I asked Laurel to include me in the interviewing that has been going around in blogdom. I didn’t realize the questions were up on her blog for about 2 weeks, then it took me that long to answer. So here, at long last, are the answers. I wish I could be as clever as some of the others I have read, but alas, I think I have come up short. However, I enjoyed participating. I guess that’s all that really matters.
1. You grew up in a really large family. How has your growing up experience influenced how you parent your own children?
I was the youngest of nine children, so by the time I was being raised, there were really only 3 – 5 other siblings around at a time. During some of those years, those siblings were adults who returned home for one reason or another. So I am not sure I have really made much of a connection to the “largeness” of my family affecting my own parenting. That being said, I definitely see ways my own upbringing has influenced the way I parent my children. The home I was raised in had little structure. My mom worked full-time, and my dad, who was much older, was not at home a lot of the time. I think I really craved structure in my life. So as a parent, I try to provide more of that for my children. Now, compared to many, our structure is lax. However, I am talking about basics like having most of our meals together around the kitchen table; getting up and going to bed at basically the same time everyday; having family devotions daily. Another thing I always wanted as a child was to be involved in activities at school and in the community. So since for a variety of reasons I didn’t have many of those kinds of experiences, Mark and I try to provide those for our children, within reason–refer back to all those blogs last spring about little league.
2. How, after attending an Anabaptist college, did you end up Presbyterian?
First, I grew up in a Baptist denomination that had some Calvinist beliefs–specifically, I was taught predestination from a young age. So I think I was “primed” to become presbyterian in time. I chose the college I attended, not because of its Anabaptist roots, but because it seemed to take Christianity seriously, which was more than I could say for the two very respectable “reformed” colleges I considered attending. Actually, by attending the college I did, I was even more prepared for my eventual transition to presbyterianism through a CRC friend that took me to an OP church 30 minutes away from campus for one year of my college days and through the work of the Coalition for Christian Outreach, a Dutch-influenced college ministry. But even with both those influences, I still considered myself a baptist at the end of college. However, about 6 months after graduation, I moved to Florida to live with my sister and her husband. Though they were also baptists, they took me to church at Coral Ridge Presbyterian Church. After one week in the young adult Sunday school class, I knew I was going to join the church because the teaching in that class was so good. After a couple of weeks, I began working for the church’s television ministry, where I was exposed to reformed theology on a daily basis. I did join Coral Ridge about 3 months after my first visit, although I still had the typical baptist reservation about baptizing infants. It took several discussions/arguments with Mark (who, incidentally, became a co-worker at Coral Ridge after I had been there for 2 years) to bring me over on that issue.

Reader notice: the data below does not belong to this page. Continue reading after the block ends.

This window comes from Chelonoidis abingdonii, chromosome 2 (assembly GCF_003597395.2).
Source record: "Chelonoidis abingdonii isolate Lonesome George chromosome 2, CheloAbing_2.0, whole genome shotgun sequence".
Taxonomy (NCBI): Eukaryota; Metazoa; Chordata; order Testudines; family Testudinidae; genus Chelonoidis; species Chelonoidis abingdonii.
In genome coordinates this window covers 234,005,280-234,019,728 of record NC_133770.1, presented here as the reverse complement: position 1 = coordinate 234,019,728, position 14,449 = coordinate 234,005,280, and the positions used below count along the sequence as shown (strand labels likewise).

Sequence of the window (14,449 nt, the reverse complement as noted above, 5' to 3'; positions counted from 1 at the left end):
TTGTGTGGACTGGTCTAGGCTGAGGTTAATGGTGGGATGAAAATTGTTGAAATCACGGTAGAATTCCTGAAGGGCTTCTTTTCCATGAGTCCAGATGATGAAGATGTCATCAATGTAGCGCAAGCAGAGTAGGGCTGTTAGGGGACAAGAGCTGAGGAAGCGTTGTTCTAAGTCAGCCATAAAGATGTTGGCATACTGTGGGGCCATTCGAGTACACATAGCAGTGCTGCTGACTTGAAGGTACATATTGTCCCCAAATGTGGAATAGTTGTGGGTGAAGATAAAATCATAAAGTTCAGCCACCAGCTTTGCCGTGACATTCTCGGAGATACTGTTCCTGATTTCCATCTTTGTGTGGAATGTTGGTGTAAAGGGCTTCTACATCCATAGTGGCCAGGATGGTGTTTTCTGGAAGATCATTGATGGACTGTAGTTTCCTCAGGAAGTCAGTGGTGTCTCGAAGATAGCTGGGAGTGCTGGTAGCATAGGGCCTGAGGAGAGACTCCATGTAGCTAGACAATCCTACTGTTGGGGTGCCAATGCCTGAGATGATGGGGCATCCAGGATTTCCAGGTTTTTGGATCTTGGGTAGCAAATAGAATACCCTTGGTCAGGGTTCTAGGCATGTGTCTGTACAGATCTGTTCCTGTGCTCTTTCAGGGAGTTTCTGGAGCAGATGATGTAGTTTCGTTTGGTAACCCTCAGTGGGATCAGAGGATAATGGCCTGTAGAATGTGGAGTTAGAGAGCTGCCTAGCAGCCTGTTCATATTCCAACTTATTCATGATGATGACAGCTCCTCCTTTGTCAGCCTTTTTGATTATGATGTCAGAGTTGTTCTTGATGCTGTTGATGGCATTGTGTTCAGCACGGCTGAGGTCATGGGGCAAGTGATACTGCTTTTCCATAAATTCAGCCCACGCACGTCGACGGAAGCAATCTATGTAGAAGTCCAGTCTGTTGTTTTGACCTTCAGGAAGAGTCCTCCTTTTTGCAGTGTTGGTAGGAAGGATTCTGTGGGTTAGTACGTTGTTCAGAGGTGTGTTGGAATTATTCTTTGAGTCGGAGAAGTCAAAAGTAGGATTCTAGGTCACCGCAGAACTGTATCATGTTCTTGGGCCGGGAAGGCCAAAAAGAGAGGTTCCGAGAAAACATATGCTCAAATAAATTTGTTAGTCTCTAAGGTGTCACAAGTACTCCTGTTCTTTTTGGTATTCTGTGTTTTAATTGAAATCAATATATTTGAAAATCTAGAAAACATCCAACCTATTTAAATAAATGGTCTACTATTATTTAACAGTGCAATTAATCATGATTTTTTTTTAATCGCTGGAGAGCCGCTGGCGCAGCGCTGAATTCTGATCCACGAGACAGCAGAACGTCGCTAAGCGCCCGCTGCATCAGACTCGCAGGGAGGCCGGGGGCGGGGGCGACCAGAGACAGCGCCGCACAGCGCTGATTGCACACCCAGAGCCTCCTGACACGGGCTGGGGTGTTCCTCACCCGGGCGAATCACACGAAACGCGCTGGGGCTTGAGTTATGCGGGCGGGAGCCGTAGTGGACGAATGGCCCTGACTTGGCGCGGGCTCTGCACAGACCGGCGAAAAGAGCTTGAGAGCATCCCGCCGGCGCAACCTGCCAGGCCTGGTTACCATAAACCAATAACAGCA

3. What do you like most and least about being a pastor’s wife?
I like being a pastor’s wife most because I have access to a lot of the answers to spiritual and theological questions in a way that I wouldn’t have if I had married, say, a plumber (of course, that would have its benefits, too.)
What I dislike most about being a pastor’s wife is sitting in worship without the assistance of my husband in training our children how to be in worship. God has been gracious to me in this regard, in that, the older children have learned quite well despite my inadequacies and struggles with attending to them during worship.
4. Who are your favorite literary heroines? With what fictional character have you felt the greatest kinship?
My favorite literary heroines are all the protagonists in Jane Austen’s books. They all seem to be the same person, just slightly altered from book to book. They are intelligent, poised, attractive, and socially adept–all the things I like to imagine myself being.
I think I have a real kinship with Anne Shirley from Anne of Green Gables. She reminds me of myself as a child in the way she rambles on endlessly and will talk to anyone who will listen.
5. You just won a contest sponsored by Miramax. They offered to make any book of your choosing into a film. What book do you choose? What casting suggestions do you give?
I think I would choose The Moonstone by Wilckie Collins. It is the quintessential British mystery, and the characters are so well developed, it would be intriguing to see them brought to life on the screen. For Detective Cuff, I would cast Tony Shaloub, currently the star of the USA network series, Monk. House steward, Gabriel Betteridge, would be played by Michael Keaton. The challenge would be doing justice to the characters and plot without losing too much in editing, since the book is quite long. (BTW, If there is a movie version of this book out there, please tell me about it.)
When you post your answers on your blog, please include the following:
::If you would like to participate too, here are your instructions:
1. Leave me a comment saying “interview me.”
2. I will respond by asking you five questions (not the same as you see here).
3. You will update your blog/site with the answers to the questions.
4. You will include this explanation and an offer to interview someone else in the same post.
5. When others comment asking to be interviewed, you will ask them five questions.::